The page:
In 1894, two bacteriologists, Alexandre Yersin of Switzerland and Kitasato Shibasaburō of Japan, independently isolated the bacterium in Hong Kong responsible for the Third Pandemic. Though both investigators reported their findings, a series of confusing and contradictory statements by Kitasato eventually led to the acceptance of Yersin as the primary discoverer of the organism. Yersin named it Pasteurella pestis in honor of the Pasteur Institute, where he worked, but in 1967 it was moved to a new genus, renamed Yersinia pestis in honor of Yersin. Yersin also noted that rats were affected by plague not only during plague epidemics but also often preceding such epidemics in humans, and that plague was regarded by many locals as a disease of rats: villagers in China and India asserted that, when large numbers of rats were found dead, plague outbreaks soon followed.[citation needed]

In 1898, the French scientist Paul-Louis Simond (who had also come to China to battle the Third Pandemic) established the rat-flea vector that drives the disease. He had noted that persons who became ill did not have to be in close contact with each other to acquire the disease. In Yunnan, China, inhabitants would flee from their homes as soon as they saw dead rats, and on the island of Formosa (Taiwan), residents considered the handling of dead rats heightened the risks of developing plague. These observations led him to suspect that the flea might be an intermediary factor in the transmission of plague, since people acquired plague only if they were in contact with recently dead rats, who had died less than 24 hours before. In a now classic experiment, Simond demonstrated how a healthy rat died of plague, after infected fleas had jumped to it, from a rat which had recently died of the plague.[52] The outbreak spread to Chinatown, San Francisco from 1900-1904 and then to Oakland and the East Bay from 1907-1909.[53] It has been present in the rodents of western North America ever since, as fear of the authorities caused Chinatown residents to hide their dead long enough for the disease to be passed to widespread species of native rodents in outlying areas.[54]

Recent events

In 2008 the plague was commonly found in sub-Saharan Africa and Madagascar, areas which accounted for over 95% of reported cases.[12]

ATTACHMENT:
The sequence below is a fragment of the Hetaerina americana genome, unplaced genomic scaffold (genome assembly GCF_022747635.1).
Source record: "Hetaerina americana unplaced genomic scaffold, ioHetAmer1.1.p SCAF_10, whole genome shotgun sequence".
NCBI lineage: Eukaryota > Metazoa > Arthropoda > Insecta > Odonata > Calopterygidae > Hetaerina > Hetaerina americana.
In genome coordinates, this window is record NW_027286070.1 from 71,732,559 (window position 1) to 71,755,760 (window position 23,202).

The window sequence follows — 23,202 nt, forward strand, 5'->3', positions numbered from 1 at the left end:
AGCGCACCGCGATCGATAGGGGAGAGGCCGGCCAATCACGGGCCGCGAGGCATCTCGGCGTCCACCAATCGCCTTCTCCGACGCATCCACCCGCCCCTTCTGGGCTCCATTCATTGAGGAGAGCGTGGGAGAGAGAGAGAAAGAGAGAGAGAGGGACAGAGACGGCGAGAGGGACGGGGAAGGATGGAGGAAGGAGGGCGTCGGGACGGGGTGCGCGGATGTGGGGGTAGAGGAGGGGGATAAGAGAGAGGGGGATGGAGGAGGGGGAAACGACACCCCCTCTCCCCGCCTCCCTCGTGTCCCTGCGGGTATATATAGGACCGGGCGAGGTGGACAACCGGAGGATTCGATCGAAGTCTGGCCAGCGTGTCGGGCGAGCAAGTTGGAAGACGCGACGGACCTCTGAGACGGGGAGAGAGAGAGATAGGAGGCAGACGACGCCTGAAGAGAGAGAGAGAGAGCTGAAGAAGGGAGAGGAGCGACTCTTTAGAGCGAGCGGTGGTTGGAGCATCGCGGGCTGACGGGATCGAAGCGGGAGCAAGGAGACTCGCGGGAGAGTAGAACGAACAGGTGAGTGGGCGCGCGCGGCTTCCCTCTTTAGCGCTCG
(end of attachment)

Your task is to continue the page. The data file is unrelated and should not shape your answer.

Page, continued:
In September 2009, the death of Malcolm Casadaban, a molecular genetics professor at the University of Chicago, was linked to his work on a weakened laboratory strain of Y. pestis.[55] Hemochromatosis was hypothesised to be a predisposing factor in Casadaban's death from this attenuated strain used for research.[56]

In 2012, researchers in Germany collected samples of Yersinia pestis from gravesites with a view to reconstructing the DNA of the bacterium.[57] In 2015, Cell published results from a study of ancient graves. Plasmids of Y. pestis were detected in archaeological samples of the teeth of seven Bronze Age individuals, in the Afanasievo culture in Siberia, the Corded Ware culture in Estonia, the Sintashta culture in Russia, the Unetice culture in Poland and the Andronovo culture in Siberia.[58]

June 8, 2015 Larimer County, CO Fatality confirmed By CDC as listed on the RSOE EDIS – Emergency and Disaster Information Service[3]

September 8, 2016 Yersinia pestis bacterium identified from DNA in teeth from skeletons found at Crossrail Site, London showing the human remains were victims of the Great Plague of London in 1665-1666.[59]

January 15, 2018 While rats have long been blamed for spreading the fatal disease throughout Europe, researchers at the University of Oslo in Norway and the University of Ferrara in Italy now believe humans and their parasites were the biggest carriers.[60][61]